Remote Sensing


Nov 2009 | Comments Off on NEWSBRIEFS – REMOTE SENSING


ISRO’s Desk

India to launch satellites to study climate change

India shall soon be launching two dedicated satellites in polar orbit to study climate change through atmospheric research and detection of greenhouse gases. It will make India one of the few countries in the world to have such advanced facility to study the impact of climate change due to emission of greenhouse gases.

Oceansat-2 Progress

Oceansat-2, a new sea surface colour monitor launched by ISRO has begun beaming images and relaying data on sea surface wind speed and direction, according to the Indian Space Research Organisation. Its Ku-band, pencil beam Scatterometer, an active microwave sensor detects sea-surface wind speed and direction. The radio occultation sounder, developed by the Italian space agency, measures the lower atmosphere and ionosphere.

ISRO to map Himalayan region

ISRO’s Space Application Centre in Ahmedabad will undertake mapping and tracing of the Himalayan region to keep track of the movement of glaciers and their health. This is to put in place governance and management of the Himalayan eco-system. The mission aims to scientifically study the impact of climate change on Indian Himalaya and put in place adaptation measures to meet the growing challenge.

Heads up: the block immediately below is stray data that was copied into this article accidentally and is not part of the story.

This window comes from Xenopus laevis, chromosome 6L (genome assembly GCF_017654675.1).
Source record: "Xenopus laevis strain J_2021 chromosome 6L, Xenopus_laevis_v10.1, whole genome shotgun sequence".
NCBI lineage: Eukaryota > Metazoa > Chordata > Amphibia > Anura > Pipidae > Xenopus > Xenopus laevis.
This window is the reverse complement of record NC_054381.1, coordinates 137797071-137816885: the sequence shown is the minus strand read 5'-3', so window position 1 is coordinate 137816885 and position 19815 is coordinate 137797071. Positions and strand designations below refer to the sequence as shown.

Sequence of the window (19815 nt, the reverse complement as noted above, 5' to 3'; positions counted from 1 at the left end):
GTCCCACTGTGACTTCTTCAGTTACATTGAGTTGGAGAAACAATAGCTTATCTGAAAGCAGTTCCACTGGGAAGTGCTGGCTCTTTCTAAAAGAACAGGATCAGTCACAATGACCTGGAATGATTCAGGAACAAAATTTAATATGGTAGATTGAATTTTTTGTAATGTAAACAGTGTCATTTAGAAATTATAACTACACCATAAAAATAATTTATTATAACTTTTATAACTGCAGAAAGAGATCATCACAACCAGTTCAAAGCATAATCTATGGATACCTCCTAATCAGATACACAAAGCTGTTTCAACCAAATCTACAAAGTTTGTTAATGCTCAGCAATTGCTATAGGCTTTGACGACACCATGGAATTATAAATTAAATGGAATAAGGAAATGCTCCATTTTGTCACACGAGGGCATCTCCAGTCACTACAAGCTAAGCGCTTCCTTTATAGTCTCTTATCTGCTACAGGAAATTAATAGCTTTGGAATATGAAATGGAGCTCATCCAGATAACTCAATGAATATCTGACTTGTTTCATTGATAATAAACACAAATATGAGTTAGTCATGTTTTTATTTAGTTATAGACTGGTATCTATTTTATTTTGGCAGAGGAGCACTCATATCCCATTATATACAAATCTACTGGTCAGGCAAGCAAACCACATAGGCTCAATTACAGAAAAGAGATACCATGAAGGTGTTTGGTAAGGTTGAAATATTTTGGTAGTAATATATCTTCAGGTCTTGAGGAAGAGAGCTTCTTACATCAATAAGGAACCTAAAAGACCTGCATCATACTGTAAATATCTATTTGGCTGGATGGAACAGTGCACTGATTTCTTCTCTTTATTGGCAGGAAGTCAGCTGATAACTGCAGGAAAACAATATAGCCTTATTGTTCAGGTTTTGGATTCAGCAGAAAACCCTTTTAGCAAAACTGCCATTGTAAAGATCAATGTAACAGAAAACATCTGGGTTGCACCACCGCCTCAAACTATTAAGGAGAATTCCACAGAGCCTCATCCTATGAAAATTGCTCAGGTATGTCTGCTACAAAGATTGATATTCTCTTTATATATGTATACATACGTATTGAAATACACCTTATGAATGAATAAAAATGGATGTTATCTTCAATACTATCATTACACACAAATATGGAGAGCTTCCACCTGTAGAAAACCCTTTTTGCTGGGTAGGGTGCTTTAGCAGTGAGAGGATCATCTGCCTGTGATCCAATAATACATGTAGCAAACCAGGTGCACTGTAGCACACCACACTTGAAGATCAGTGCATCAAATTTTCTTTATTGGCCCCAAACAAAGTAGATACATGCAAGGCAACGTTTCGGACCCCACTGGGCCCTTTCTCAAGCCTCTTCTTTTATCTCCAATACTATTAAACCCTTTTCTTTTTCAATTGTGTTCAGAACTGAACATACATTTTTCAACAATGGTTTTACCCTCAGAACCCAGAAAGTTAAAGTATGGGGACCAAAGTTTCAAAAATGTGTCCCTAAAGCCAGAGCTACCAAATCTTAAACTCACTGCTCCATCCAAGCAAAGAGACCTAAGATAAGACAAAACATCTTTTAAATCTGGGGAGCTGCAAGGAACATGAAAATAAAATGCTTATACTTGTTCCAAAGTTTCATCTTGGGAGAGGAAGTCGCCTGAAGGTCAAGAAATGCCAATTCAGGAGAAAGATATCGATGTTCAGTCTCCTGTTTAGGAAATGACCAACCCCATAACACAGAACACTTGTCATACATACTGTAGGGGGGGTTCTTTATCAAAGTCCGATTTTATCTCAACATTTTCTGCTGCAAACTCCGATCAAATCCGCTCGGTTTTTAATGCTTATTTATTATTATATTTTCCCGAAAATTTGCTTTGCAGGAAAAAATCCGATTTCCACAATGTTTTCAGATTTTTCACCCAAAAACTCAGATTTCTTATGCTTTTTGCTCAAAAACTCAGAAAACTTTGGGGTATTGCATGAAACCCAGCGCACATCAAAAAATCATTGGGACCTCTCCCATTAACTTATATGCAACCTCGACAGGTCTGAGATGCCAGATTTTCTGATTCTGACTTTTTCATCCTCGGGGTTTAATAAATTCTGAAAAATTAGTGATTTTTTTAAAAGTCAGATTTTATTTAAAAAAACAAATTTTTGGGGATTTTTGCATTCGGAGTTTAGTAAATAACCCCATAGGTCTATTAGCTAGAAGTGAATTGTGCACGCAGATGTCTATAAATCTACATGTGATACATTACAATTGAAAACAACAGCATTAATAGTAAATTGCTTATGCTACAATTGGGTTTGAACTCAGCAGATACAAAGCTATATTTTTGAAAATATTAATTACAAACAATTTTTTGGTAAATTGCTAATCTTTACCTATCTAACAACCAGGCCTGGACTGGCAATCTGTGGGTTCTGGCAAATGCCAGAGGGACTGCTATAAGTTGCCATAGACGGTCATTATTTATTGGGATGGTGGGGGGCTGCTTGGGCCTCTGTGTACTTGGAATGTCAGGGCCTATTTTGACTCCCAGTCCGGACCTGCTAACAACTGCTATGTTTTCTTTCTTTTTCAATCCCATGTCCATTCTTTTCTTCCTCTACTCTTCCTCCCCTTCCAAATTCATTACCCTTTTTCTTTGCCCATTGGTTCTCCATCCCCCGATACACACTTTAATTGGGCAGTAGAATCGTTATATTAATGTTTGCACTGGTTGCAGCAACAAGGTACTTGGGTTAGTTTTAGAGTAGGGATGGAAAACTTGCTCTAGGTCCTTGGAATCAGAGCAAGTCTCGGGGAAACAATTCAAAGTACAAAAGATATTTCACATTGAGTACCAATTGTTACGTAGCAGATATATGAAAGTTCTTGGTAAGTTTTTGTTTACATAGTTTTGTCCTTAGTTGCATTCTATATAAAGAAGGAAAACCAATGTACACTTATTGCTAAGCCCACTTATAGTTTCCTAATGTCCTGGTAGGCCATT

Dr K Radhakrishnan takes over as Secretary, Department of Space, Chairman, Space Commission and Chairman, ISRO

Dr K Radhakrishnan, Member, Space Commission and Director, Vikram Sarabhai Space Centre, assumed the office of Chairman, Space Commission, Secretary, Department of Space and Chairman, Indian Space Research Organisation (ISRO). Dr K Radhakrishnan is an accomplished technocrat with a distinguished career of more than 38 years in the fields of space technology, applications and space programme management. Dr Radhakrishnan graduated in Electrical Engineering from Kerala University (1970) and obtained his MBA from the Indian Institute of Management, Bangalore (1976). He was awarded PhD by the Indian Institute of Technology, Kharagpur, in the year 2000. He was the key person in the Chandrayaan-1 mission, responsible for realisation of PSLV C-11 launch vehicle. Under his stewardship, five successful launches of Polar Satellite Launch Vehicles (PSLV) were realised and 20 spacecraft including Chandrayaan-1 were taken to the desired orbits precisely.

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